In addition to these controls, you may elect to add a ventilator, notes Jackson: “These are typically small horizontal devices constructed within the framing system that allows air to flow into occupied spaces. When windows are in the open position, the ventilators provide a steady amount of outdoor air. They are usually equipped with screens to keep out insects and weather.”
5) Will Your Occupants Be On Board?
It goes without saying that for operable windows to be effective, they need to be easily accessed by occupants. That means they’re within reach, don’t require much force to open, and aren’t blocked by any objects, says Jackson.
If you don’t have full automation, you have to rely on occupants to open windows, and more importantly, close them, she adds. Without good habits, employees may neglect to shut windows at the end of the day or over the weekend. This can present energy, moisture, and security concerns if left unaddressed.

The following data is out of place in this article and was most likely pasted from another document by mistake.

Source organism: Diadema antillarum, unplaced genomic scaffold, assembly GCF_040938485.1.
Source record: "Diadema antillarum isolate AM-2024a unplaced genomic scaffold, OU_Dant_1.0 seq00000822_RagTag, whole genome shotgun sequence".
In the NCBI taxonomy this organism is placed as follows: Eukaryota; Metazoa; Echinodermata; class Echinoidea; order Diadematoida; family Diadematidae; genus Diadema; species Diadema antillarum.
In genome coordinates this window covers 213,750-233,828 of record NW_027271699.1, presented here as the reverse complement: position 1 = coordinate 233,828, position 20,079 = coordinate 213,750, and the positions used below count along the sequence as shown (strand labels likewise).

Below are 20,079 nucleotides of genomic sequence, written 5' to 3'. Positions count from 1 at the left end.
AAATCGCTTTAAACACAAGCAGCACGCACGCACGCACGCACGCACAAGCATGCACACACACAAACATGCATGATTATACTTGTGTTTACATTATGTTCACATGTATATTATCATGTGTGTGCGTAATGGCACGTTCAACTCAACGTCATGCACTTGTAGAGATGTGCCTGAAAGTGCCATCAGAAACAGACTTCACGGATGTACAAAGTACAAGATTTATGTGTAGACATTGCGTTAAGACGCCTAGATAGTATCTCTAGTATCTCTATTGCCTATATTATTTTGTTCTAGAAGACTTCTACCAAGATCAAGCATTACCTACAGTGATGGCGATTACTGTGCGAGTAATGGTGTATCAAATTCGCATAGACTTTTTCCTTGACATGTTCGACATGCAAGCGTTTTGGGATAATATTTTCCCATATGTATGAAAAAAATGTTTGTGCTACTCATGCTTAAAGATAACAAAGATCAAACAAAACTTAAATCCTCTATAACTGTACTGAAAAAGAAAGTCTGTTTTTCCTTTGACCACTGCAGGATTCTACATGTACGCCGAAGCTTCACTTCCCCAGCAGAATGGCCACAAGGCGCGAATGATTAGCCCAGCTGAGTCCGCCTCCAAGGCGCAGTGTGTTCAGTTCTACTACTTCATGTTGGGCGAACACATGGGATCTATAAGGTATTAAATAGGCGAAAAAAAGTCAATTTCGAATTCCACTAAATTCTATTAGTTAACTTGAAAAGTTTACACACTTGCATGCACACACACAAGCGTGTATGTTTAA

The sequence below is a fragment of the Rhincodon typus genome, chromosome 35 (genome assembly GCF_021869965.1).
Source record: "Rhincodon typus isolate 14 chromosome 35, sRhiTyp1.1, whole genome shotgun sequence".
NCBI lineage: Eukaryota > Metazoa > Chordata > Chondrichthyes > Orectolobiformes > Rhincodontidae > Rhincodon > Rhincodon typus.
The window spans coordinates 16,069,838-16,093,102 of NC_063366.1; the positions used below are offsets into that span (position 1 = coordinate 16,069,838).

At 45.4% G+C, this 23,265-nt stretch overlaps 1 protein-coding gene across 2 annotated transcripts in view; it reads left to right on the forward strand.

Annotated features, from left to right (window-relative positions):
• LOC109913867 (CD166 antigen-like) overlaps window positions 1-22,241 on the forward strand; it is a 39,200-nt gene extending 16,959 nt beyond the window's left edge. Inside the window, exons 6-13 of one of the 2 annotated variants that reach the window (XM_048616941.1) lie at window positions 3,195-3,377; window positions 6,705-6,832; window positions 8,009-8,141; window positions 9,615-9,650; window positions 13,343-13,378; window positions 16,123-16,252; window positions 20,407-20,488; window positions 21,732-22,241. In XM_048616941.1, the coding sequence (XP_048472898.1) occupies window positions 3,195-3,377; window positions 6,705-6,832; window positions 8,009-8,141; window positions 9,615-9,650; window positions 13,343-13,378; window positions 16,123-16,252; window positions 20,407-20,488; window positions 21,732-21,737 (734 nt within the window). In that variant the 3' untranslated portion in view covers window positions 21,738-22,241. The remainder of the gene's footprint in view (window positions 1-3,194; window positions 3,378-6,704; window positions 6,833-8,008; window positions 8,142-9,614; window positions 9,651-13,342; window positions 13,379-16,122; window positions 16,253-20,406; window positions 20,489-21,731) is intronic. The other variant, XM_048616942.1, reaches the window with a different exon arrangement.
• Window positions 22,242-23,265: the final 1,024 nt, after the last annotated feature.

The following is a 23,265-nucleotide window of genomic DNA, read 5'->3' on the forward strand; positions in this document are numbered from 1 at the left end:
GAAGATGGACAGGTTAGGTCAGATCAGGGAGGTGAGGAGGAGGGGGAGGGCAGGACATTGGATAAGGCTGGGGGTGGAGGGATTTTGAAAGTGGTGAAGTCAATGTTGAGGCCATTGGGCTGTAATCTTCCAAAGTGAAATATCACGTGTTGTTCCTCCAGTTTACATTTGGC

A little occupant training can go a long way, so take the time to educate users about the benefits of open windows and what they can do to be good environmental stewards. If that falls short, you can always task your cleaning crew to shut open windows just as they might already be doing with lights that are left on, advises Frank.
When hitting the sweet spot for the trifecta of temperate weather, acceptable outdoor air quality, and smart HVAC controls, operable windows can be a sustainable and energy-efficient way to supply natural ventilation to occupants.
Jennie Morton email@example.com is senior editor of BUILDINGS.